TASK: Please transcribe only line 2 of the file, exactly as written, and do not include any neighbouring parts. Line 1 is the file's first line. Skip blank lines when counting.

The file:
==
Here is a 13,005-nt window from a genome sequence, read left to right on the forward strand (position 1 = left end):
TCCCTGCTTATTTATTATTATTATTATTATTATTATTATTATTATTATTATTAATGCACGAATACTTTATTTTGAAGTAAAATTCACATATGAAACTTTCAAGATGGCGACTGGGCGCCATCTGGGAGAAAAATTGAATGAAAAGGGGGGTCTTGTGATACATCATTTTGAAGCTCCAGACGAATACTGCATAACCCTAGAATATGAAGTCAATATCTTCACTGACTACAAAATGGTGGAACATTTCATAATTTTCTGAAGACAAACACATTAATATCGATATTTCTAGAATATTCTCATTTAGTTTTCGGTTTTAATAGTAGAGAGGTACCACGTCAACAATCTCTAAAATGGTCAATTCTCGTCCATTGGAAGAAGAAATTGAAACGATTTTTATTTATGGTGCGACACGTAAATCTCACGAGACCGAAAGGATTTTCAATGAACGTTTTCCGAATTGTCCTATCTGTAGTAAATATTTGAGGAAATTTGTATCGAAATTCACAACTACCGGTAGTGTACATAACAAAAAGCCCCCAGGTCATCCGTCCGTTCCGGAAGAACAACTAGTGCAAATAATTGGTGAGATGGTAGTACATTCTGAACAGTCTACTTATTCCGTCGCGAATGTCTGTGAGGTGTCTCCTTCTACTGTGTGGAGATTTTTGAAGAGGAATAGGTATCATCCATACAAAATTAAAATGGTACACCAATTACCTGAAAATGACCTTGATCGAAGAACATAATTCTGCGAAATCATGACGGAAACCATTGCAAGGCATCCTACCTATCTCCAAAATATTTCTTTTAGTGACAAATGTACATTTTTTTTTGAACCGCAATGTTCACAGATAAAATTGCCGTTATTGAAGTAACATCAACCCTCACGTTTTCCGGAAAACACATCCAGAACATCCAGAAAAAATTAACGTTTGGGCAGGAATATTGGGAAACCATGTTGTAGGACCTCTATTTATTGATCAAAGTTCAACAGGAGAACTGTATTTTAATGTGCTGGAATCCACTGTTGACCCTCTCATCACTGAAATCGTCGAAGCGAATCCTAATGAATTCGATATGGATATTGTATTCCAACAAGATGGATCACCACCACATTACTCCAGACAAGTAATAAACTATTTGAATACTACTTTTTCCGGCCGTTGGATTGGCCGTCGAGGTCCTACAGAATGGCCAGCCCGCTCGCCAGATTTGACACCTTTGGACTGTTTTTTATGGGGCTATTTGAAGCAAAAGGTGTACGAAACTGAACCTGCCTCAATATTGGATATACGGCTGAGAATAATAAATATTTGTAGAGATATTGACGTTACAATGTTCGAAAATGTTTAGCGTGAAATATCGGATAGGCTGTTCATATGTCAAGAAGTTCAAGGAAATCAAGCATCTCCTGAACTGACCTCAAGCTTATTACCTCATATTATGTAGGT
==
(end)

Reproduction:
TCCCTGCTTATTTATTATTATTATTATTATTATTATTATTATTATTATTATTAATGCACGAATACTTTATTTTGAAGTAAAATTCACATATGAAACTTTCAAGATGGCGACTGGGCGCCATCTGGGAGAAAAATTGAATGAAAAGGGGGGTCTTGTGATACATCATTTTGAAGCTCCAGACGAATACTGCATAACCCTAGAATATGAAGTCAATATCTTCACTGACTACAAAATGGTGGAACATTTCATAATTTTCTGAAGACAAACACATTAATATCGATATTTCTAGAATATTCTCATTTAGTTTTCGGTTTTAATAGTAGAGAGGTACCACGTCAACAATCTCTAAAATGGTCAATTCTCGTCCATTGGAAGAAGAAATTGAAACGATTTTTATTTATGGTGCGACACGTAAATCTCACGAGACCGAAAGGATTTTCAATGAACGTTTTCCGAATTGTCCTATCTGTAGTAAATATTTGAGGAAATTTGTATCGAAATTCACAACTACCGGTAGTGTACATAACAAAAAGCCCCCAGGTCATCCGTCCGTTCCGGAAGAACAACTAGTGCAAATAATTGGTGAGATGGTAGTACATTCTGAACAGTCTACTTATTCCGTCGCGAATGTCTGTGAGGTGTCTCCTTCTACTGTGTGGAGATTTTTGAAGAGGAATAGGTATCATCCATACAAAATTAAAATGGTACACCAATTACCTGAAAATGACCTTGATCGAAGAACATAATTCTGCGAAATCATGACGGAAACCATTGCAAGGCATCCTACCTATCTCCAAAATATTTCTTTTAGTGACAAATGTACATTTTTTTTTGAACCGCAATGTTCACAGATAAAATTGCCGTTATTGAAGTAACATCAACCCTCACGTTTTCCGGAAAACACATCCAGAACATCCAGAAAAAATTAACGTTTGGGCAGGAATATTGGGAAACCATGTTGTAGGACCTCTATTTATTGATCAAAGTTCAACAGGAGAACTGTATTTTAATGTGCTGGAATCCACTGTTGACCCTCTCATCACTGAAATCGTCGAAGCGAATCCTAATGAATTCGATATGGATATTGTATTCCAACAAGATGGATCACCACCACATTACTCCAGACAAGTAATAAACTATTTGAATACTACTTTTTCCGGCCGTTGGATTGGCCGTCGAGGTCCTACAGAATGGCCAGCCCGCTCGCCAGATTTGACACCTTTGGACTGTTTTTTATGGGGCTATTTGAAGCAAAAGGTGTACGAAACTGAACCTGCCTCAATATTGGATATACGGCTGAGAATAATAAATATTTGTAGAGATATTGACGTTACAATGTTCGAAAATGTTTAGCGTGAAATATCGGATAGGCTGTTCATATGTCAAGAAGTTCAAGGAAATCAAGCATCTCCTGAACTGACCTCAAGCTTATTACCTCATATTATGTAGGT